The Indian Rupee: New Risks Evolve As Oil Cools And Gold Imports Decline

Includes: ICN, INR
by: Sarita Pereira


Lower crude oil prices and reduced gold imports will reduce India's current account deficit, thus strengthening the Indian rupee.

Starting September 1, 2014, the Supreme Court will decide the fate of 218 coal blocks on a case by case basis. These blocks were allocated from 1993 to 2010.

Cancellation of these coal blocks would increase India's coal imports in the future. This will affect the current account deficit as well as investor sentiment.

The U.S dollar has been rising over the past few months as the U.S economy has been improving. A stronger dollar will weaken the Indian Rupee.

On August 18, 2014, Brent crude touched $101.11 a barrel, its lowest level since June last year. In H1 2014, the import restrictions drove Indian gold imports down by 77% to 150 tons compared to H1 2013. Last month, Indian gold imports declined 26.39% year-over-year (yoy) to $1.81 billion. Lower crude oil prices and decline in gold imports would reduce India's current account deficit (or CAD) and strengthen the Indian Rupee (or INR). The economic indicators are good but new risks have emerged in the last few days, which can affect the INR.

Coal block allocation verdict

India's coal imports will increase from 101 million tonnes (or MT) in FY 2011/12 (April 2011 to March 2012) to 266 MT in FY 2016/17 (April 2016 to March 2017) mainly due to the demand supply gap. Recently, the Supreme Court of India passed a verdict that declared the process of allocating 218 coal blocks to industrial groups between 1993 and 2010 as arbitrary and illegal. Nearly 33 coal blocks are operational with a capacity of 53 MT per annum. The Supreme Court will decide the fate of these allocations in a series of hearings that start from September 1, 2014. The Supreme Court could impose penalty or cancel these coal blocks on a case by case basis. This verdict will also impact power sector loans worth $10-$12 billion.

RBI has foreign exchange reserves worth $319.39 billion. The trade deficit in July 2014 rose 4% month-over-month to $12.23 billion. The trade deficit for FY 2014/15 (April 2014 to March 2015) is expected to be $142 billion, 2.37% higher compared to FY 2013/14 (April 2013 to March 2014). The CAD for FY 2014/15 is expected to be $39 billion or 2% of GDP. If the Supreme Court cancels all the 218 coal blocks, then the associated power generation and steel making companies will have to import coal from abroad. This move will increase India's import bill by $3 billion.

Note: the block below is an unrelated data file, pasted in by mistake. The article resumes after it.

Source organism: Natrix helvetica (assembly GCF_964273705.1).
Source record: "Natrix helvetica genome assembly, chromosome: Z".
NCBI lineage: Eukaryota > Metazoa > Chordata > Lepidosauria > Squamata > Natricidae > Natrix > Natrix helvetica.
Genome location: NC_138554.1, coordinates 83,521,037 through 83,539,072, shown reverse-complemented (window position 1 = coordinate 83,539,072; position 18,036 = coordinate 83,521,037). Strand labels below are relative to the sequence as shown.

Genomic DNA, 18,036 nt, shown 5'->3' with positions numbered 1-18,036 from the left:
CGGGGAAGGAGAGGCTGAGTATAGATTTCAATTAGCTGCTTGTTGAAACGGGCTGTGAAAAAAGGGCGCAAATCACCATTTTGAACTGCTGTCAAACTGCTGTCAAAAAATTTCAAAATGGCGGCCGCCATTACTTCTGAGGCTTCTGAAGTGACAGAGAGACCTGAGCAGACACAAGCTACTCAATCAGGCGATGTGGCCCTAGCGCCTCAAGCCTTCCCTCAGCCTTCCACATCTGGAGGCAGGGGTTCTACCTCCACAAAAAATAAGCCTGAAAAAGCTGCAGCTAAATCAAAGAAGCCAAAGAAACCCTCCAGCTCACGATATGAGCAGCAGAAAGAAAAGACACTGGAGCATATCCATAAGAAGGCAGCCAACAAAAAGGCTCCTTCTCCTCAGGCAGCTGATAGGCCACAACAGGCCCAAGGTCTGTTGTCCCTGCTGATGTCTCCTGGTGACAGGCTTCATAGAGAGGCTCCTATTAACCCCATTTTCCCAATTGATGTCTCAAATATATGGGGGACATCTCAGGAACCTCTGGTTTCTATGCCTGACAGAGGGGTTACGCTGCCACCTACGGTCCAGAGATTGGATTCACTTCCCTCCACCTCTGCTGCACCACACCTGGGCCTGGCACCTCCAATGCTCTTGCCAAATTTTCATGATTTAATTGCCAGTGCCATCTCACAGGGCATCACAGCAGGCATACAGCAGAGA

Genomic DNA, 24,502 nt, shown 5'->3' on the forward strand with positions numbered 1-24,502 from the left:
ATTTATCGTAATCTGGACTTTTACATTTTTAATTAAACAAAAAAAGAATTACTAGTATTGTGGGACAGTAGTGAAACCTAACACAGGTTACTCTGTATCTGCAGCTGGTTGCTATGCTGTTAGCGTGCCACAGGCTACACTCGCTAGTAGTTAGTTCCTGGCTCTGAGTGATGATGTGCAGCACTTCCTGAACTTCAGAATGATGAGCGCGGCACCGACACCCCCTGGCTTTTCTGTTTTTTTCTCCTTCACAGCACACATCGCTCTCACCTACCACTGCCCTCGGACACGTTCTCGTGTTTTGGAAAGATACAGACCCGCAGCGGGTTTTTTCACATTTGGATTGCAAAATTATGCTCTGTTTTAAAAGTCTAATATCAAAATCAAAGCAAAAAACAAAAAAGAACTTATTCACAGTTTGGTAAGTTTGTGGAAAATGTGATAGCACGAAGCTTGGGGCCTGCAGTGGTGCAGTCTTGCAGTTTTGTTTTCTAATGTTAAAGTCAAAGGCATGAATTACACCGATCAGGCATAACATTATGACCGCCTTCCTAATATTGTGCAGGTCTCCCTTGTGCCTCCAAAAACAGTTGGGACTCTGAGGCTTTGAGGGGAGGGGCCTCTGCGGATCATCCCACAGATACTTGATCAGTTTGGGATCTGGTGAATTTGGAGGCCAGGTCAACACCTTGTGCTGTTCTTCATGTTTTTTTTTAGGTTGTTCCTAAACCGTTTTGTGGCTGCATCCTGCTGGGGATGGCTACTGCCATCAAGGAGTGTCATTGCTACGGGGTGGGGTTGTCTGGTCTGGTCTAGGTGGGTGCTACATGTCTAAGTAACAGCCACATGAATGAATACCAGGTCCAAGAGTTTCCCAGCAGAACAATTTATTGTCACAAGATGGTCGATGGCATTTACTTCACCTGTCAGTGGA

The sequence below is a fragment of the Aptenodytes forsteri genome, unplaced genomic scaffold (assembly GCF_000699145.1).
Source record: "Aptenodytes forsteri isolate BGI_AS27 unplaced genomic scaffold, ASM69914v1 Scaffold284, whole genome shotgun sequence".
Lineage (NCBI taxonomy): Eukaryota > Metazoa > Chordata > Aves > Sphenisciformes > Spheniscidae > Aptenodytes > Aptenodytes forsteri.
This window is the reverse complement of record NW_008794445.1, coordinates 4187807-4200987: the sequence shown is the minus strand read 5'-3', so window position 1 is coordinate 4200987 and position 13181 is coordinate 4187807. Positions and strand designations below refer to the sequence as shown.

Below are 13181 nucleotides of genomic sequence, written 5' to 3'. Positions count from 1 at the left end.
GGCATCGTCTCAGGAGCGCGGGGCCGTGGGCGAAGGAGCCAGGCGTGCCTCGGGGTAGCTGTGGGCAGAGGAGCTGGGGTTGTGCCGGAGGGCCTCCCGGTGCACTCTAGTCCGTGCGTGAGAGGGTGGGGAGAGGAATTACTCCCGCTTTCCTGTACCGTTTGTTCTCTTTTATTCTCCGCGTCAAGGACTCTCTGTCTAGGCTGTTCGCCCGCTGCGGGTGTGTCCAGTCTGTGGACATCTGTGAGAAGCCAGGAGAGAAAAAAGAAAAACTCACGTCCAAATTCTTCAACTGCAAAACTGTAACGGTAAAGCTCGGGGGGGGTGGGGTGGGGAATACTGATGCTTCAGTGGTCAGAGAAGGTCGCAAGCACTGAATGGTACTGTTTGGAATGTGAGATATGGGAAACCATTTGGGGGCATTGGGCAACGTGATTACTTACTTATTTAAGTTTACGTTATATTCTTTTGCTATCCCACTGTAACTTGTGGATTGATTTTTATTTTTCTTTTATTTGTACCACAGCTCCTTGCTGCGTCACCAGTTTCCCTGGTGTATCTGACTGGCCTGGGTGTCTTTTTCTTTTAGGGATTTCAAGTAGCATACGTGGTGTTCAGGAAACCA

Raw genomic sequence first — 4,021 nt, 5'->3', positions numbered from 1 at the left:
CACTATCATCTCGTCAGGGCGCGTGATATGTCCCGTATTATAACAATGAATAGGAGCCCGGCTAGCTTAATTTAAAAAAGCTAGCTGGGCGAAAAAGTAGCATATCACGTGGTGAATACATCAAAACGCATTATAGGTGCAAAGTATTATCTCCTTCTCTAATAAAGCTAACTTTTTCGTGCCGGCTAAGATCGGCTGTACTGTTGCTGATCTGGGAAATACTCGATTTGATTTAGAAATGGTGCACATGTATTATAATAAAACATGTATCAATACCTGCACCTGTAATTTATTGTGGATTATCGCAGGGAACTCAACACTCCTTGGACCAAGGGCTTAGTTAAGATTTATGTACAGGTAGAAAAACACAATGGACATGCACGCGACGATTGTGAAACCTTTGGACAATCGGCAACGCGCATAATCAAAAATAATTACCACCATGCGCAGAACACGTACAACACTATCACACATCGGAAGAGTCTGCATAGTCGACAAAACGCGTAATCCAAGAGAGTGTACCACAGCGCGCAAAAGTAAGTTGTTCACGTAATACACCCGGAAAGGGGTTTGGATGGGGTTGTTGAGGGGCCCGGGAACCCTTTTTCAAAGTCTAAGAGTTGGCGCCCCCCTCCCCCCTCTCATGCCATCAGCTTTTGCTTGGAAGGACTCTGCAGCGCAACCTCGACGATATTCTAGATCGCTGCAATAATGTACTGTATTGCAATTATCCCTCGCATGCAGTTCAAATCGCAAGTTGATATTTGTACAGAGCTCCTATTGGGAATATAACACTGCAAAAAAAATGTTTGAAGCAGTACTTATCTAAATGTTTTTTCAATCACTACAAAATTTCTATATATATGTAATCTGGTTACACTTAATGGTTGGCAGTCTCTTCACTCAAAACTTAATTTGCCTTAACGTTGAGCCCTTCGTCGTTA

Foreign Institutional Investors (FIIs) have invested $26 billion in the Indian debt and equity market since the beginning of 2014. FIIs expect that the new government will revive the Indian economy by taking bold reforms. In February 2012, the Supreme Court had cancelled all 122 2G spectrum licenses as it found illegalities in the allocation process. A similar verdict in coal block allocation could affect India's image as an investment destination and thus capital inflows from FIIs.

Strengthening of the U.S. dollar

Source: Bloomberg

The U.S. GDP grew 4.2% in Q2 2014 beating the estimate of 4%. The U.S economy is expected to grow 3% in the current quarter, and 3.1% in Q4 2014. Last month, the U.S. added 209,000 jobs taking the unemployment rate to 6.2%. Since February 2014, the U.S added 200,000 plus jobs per month, which is positive sign for the U.S economy. The hiring for 2014 is expected to average 204,000 per month. The U.S. dollar has been strengthening over the last few months on account of the positive economic data. Recently, the U.S. dollar index crossed 82 levels. The improvement of the U.S. economy will strengthen the U.S. dollar, which could lead to depreciation of the INR. However, it may not be as severe as it was last year when the INR touched a low of 68.85 against the dollar.


Source: Yahoo Finance

Over the last 3 months, the INR has depreciated against the U.S. dollar in spite of huge capital inflows to the country. The Supreme Court's verdict could affect the capital inflows to India, while the strengthening of the U.S. dollar can weaken the INR. I expect the INR to touch 63 against the U.S. dollar by the end of 2014.

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The author wrote this article themselves, and it expresses their own opinions. The author is not receiving compensation for it (other than from Seeking Alpha). The author has no business relationship with any company whose stock is mentioned in this article.